Coachella Valley Brewing started a sour program when they first opened their brewery, more than a year ago. CVB’s sours will be offered in small allotments for Fault Line Society members, and in the tasting room in 2015, starting with Framboys, a boysenberry raspberry framboise. Keep an eye out for Flame Rouges, an American wild brewed with red flame raisins. Both are aged in port and cabernet wine barrels.

CVB will also be releasing Epineux Poire, an American wild brewed with locally foraged prickly pear cactus fruit. Persnickety, CVB’s persimmon sour, will also make an appearance next year. If the beers don’t sell out to the FLS members, the remainder will go on public sale.

“I think in 2015, you will see more and more of beer-style fusion,” said Coachella Valley Brewing’s Chris Anderson. “Think along the lines of a Belgian IPA. I think farmhouse ales, wild ales and Brett beers (created by a funky wild yeast) will all continue to be hot.”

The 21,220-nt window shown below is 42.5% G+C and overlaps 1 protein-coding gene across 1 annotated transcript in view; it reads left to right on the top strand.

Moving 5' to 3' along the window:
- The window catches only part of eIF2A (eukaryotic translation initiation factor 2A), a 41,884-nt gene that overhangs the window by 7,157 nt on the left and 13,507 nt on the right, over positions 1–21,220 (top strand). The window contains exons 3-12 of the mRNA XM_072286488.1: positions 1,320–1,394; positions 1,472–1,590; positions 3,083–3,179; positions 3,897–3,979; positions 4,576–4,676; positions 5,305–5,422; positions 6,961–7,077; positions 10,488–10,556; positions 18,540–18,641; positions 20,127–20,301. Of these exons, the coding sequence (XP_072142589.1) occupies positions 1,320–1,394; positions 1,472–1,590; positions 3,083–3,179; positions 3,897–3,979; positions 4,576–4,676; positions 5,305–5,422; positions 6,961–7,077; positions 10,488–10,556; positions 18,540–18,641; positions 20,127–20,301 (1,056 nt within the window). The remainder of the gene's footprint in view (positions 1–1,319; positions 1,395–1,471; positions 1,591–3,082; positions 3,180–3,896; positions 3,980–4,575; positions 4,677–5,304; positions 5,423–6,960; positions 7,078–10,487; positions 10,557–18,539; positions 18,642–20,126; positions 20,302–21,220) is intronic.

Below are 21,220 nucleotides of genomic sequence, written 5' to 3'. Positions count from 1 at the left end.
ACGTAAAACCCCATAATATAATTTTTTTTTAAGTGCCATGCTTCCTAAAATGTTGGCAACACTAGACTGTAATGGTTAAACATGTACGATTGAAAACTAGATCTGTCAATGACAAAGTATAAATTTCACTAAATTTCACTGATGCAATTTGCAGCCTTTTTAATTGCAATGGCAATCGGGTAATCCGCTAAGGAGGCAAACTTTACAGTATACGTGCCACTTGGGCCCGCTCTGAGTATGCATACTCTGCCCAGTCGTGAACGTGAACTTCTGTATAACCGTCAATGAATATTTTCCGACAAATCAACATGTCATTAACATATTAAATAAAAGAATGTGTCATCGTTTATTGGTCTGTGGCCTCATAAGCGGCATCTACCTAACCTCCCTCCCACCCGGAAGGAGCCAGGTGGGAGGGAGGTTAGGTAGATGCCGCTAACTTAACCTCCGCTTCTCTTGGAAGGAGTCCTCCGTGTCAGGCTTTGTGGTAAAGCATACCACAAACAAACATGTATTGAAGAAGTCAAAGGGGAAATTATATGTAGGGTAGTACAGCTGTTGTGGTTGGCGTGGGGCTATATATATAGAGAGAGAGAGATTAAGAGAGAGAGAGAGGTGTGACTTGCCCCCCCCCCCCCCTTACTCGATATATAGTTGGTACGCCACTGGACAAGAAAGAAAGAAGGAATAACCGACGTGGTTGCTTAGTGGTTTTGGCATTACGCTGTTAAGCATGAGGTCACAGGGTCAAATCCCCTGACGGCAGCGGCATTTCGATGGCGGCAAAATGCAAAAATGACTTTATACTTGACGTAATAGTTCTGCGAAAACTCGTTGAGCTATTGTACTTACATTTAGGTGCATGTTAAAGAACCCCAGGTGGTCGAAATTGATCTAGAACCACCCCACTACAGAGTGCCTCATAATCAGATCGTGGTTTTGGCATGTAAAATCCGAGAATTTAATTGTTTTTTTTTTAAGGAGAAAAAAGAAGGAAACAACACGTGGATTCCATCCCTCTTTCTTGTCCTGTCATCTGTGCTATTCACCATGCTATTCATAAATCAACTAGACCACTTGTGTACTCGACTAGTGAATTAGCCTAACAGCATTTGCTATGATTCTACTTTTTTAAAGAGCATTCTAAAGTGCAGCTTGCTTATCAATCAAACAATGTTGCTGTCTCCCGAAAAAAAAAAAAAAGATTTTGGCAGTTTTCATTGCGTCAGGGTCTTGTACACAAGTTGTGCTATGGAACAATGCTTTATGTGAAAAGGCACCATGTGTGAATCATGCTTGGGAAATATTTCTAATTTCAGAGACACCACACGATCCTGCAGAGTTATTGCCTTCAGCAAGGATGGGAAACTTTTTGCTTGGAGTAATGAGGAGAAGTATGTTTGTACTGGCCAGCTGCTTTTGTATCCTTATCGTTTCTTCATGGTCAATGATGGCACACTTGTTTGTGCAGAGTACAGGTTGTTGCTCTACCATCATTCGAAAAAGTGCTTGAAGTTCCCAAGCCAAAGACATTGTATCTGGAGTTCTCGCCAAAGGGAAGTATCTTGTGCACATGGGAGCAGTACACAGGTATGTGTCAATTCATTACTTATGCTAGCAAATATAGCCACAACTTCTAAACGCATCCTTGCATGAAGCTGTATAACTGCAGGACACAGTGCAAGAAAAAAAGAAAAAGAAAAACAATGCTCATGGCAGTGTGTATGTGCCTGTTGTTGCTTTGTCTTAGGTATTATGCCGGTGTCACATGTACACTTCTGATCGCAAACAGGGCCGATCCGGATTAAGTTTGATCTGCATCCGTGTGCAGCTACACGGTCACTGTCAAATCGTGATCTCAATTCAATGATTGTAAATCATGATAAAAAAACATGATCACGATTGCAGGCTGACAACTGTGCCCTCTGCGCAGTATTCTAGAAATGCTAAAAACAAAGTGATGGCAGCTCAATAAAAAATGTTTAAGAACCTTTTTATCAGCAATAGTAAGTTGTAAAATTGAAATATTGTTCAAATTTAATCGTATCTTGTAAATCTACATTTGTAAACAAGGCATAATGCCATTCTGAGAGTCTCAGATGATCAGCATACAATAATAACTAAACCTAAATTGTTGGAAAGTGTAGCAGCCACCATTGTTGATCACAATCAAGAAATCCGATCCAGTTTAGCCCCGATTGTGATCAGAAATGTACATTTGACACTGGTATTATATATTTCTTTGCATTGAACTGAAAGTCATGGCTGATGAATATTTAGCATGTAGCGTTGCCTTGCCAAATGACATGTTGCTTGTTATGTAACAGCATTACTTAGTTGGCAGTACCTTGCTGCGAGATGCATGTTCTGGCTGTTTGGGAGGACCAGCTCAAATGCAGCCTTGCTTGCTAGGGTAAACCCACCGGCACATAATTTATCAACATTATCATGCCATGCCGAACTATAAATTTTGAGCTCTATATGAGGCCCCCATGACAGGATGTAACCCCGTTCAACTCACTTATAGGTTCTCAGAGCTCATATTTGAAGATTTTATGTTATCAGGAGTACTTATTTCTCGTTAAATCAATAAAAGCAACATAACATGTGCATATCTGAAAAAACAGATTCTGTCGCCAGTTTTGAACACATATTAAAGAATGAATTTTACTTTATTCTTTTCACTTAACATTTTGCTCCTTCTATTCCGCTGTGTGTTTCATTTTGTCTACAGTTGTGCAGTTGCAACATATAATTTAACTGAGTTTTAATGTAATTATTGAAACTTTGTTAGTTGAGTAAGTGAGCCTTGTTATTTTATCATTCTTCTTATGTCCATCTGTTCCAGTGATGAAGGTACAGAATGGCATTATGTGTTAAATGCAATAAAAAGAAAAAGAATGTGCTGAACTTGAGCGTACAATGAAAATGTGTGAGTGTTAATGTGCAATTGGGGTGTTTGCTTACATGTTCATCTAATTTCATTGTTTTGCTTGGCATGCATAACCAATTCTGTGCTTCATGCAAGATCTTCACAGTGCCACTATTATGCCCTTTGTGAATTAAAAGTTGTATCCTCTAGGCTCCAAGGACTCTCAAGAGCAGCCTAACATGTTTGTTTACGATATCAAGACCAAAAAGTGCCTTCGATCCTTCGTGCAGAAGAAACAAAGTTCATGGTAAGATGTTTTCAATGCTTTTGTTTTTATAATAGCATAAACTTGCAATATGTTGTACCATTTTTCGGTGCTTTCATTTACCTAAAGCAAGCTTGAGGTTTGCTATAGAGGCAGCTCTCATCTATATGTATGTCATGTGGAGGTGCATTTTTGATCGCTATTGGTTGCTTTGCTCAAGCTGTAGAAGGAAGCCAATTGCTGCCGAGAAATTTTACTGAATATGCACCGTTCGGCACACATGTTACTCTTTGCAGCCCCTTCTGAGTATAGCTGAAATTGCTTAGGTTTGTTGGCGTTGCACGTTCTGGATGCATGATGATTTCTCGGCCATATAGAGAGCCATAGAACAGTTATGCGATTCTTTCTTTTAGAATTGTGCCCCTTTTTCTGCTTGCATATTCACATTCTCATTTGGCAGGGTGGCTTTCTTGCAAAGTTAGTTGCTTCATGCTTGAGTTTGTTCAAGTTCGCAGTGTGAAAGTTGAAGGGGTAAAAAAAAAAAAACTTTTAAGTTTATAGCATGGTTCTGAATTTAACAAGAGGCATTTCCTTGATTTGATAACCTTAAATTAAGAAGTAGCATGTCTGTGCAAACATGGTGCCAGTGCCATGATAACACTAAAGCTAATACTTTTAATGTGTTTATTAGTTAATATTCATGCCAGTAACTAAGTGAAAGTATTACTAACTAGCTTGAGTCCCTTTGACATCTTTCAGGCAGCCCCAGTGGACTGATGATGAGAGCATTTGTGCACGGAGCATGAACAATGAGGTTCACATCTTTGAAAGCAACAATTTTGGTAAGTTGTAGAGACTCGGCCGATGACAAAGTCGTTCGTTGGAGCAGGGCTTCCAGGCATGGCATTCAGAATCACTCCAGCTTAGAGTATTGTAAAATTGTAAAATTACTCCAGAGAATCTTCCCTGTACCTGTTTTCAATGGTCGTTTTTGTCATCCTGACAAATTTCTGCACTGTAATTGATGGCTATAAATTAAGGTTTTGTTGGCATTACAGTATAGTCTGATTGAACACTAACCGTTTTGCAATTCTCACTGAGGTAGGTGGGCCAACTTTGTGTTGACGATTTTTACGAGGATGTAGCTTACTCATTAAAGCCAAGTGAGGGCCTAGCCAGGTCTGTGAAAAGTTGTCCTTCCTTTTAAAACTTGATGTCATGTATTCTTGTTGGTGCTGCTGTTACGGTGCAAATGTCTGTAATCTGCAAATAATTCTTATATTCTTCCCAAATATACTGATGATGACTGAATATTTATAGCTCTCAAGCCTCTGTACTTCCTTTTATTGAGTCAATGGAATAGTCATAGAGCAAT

The Rise of the Farm-to-Table Movement

The convergence of the slow-food movement and the craft-beer revolution has led to fantastic events and exhibits, like the Great American Beer Festival’s Farm to Table Pavilion. The Pavilion provided 28 pairings designed and prepared by small and independent breweries and chefs from around the country. Coachella Valley Brewing was specially selected to pour, and was also chosen to present a special “Farm to Glass” tasting for 200 people.

“I found that our beers were very unique and innovative compared to other breweries, and it inspired me to see more breweries jumping into the concept of farm to glass,” he said, referring to the use of more fresh, local ingredients in beers.

Farmhouse ales have also seen a huge spike in sales. With applications of new-wave hop varietals like Citra, Mosaic, El Dorado and Hallertau Blanc, more people are asking for those less-bitter beers and raising their glass to juicier brews.